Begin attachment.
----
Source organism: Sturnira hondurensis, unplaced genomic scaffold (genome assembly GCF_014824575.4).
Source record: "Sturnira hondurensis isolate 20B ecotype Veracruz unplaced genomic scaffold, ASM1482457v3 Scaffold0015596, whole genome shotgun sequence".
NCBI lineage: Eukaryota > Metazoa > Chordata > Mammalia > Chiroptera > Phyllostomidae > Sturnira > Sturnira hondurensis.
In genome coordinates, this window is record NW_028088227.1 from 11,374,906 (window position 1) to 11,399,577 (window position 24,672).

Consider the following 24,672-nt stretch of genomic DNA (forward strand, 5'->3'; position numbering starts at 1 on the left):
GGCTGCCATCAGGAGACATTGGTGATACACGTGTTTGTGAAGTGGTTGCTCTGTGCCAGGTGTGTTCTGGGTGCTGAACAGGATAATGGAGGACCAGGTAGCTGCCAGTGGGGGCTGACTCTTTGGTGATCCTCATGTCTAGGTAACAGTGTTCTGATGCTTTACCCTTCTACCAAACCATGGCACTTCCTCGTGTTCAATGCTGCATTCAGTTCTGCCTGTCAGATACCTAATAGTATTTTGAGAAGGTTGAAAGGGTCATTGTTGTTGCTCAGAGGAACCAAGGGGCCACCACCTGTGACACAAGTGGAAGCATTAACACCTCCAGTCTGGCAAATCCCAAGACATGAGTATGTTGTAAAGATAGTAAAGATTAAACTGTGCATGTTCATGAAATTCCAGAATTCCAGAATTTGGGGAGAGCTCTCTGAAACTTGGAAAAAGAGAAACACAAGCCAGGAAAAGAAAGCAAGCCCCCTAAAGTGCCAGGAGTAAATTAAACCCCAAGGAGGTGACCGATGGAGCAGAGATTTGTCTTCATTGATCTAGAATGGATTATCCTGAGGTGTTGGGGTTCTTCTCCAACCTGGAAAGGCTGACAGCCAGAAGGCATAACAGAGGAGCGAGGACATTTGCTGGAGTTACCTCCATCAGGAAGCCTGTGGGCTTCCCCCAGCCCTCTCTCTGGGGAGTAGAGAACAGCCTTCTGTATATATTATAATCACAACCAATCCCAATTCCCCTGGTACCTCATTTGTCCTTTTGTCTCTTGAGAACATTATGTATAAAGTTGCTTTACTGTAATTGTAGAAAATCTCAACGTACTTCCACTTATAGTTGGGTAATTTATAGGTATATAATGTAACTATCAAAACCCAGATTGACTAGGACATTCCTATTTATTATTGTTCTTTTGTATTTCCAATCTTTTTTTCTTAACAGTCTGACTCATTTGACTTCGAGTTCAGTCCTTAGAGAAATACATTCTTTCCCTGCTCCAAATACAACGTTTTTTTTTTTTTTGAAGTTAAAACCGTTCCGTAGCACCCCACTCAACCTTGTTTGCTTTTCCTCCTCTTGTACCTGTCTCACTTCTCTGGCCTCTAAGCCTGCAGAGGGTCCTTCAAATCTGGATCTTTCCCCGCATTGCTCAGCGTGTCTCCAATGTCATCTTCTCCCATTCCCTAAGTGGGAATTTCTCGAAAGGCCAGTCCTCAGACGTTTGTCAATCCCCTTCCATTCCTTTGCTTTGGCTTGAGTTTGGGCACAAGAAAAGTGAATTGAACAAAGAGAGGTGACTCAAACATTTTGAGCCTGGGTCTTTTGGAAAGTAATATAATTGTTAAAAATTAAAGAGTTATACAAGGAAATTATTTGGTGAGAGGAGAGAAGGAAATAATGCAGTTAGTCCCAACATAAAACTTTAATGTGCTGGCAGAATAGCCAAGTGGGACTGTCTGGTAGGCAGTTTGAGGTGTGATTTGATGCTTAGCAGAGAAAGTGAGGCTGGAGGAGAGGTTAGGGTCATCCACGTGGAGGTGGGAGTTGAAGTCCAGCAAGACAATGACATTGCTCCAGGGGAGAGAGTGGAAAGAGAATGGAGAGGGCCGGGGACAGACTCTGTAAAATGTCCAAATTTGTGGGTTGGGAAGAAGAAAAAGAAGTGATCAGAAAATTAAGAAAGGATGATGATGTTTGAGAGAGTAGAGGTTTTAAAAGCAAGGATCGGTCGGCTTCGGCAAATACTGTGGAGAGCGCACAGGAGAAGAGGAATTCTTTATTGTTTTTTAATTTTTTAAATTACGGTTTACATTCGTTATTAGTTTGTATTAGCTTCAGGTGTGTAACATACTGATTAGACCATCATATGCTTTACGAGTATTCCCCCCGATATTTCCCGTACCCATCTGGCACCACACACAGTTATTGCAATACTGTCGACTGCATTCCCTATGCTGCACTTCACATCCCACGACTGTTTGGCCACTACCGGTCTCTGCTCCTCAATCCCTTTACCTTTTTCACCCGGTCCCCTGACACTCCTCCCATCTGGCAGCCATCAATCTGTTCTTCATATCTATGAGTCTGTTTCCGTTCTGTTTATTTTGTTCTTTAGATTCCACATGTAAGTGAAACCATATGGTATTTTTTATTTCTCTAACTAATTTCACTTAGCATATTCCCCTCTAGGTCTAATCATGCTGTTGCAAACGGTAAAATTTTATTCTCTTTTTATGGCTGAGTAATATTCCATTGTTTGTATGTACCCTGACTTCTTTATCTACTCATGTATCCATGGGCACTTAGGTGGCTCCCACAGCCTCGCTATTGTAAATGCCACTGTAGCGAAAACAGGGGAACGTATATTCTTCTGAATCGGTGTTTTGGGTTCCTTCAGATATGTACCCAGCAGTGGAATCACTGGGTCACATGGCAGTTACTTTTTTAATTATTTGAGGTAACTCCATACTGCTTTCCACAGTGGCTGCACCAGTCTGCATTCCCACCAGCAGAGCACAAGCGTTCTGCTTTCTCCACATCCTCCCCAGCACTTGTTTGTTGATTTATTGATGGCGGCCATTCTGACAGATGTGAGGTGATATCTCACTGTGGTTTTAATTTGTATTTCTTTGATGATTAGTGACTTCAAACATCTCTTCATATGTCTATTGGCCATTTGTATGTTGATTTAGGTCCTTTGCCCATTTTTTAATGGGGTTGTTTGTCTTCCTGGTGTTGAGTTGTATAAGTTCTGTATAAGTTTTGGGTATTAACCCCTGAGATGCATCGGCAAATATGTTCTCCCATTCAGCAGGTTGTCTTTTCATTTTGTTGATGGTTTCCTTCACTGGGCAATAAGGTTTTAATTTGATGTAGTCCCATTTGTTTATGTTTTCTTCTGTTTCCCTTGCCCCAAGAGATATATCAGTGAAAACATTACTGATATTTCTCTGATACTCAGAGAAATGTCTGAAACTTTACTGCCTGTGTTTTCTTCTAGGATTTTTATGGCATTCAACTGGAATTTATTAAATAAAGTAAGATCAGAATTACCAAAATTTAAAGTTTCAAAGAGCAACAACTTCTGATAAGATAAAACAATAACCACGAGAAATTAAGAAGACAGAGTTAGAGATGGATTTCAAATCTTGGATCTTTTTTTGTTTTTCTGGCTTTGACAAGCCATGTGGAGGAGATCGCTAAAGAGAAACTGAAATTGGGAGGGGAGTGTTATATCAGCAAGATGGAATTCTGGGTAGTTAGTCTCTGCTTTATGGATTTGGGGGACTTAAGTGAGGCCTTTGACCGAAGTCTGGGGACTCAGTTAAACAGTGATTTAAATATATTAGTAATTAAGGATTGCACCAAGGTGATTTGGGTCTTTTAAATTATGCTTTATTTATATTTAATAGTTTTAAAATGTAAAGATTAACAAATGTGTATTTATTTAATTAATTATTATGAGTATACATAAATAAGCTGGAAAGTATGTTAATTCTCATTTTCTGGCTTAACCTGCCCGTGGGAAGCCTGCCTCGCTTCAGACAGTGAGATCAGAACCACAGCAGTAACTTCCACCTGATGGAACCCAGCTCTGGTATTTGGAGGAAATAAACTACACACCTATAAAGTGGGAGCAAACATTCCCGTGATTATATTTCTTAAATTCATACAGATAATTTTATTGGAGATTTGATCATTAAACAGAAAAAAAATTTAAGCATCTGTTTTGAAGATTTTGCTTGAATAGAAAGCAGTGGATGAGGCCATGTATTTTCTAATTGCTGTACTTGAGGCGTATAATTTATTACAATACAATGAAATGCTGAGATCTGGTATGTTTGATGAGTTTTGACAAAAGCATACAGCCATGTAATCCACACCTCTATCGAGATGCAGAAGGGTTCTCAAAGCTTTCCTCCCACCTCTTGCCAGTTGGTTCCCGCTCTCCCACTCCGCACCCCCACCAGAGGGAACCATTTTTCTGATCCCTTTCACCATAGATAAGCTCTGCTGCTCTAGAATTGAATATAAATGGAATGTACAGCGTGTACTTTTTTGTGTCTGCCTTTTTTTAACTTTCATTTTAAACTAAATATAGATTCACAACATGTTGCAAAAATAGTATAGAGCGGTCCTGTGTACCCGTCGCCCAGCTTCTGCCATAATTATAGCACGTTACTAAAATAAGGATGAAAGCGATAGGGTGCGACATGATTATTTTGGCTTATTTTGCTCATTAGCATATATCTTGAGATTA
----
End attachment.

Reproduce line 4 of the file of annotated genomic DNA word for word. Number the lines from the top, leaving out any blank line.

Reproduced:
In genome coordinates, this window is record NW_028088227.1 from 11,374,906 (window position 1) to 11,399,577 (window position 24,672).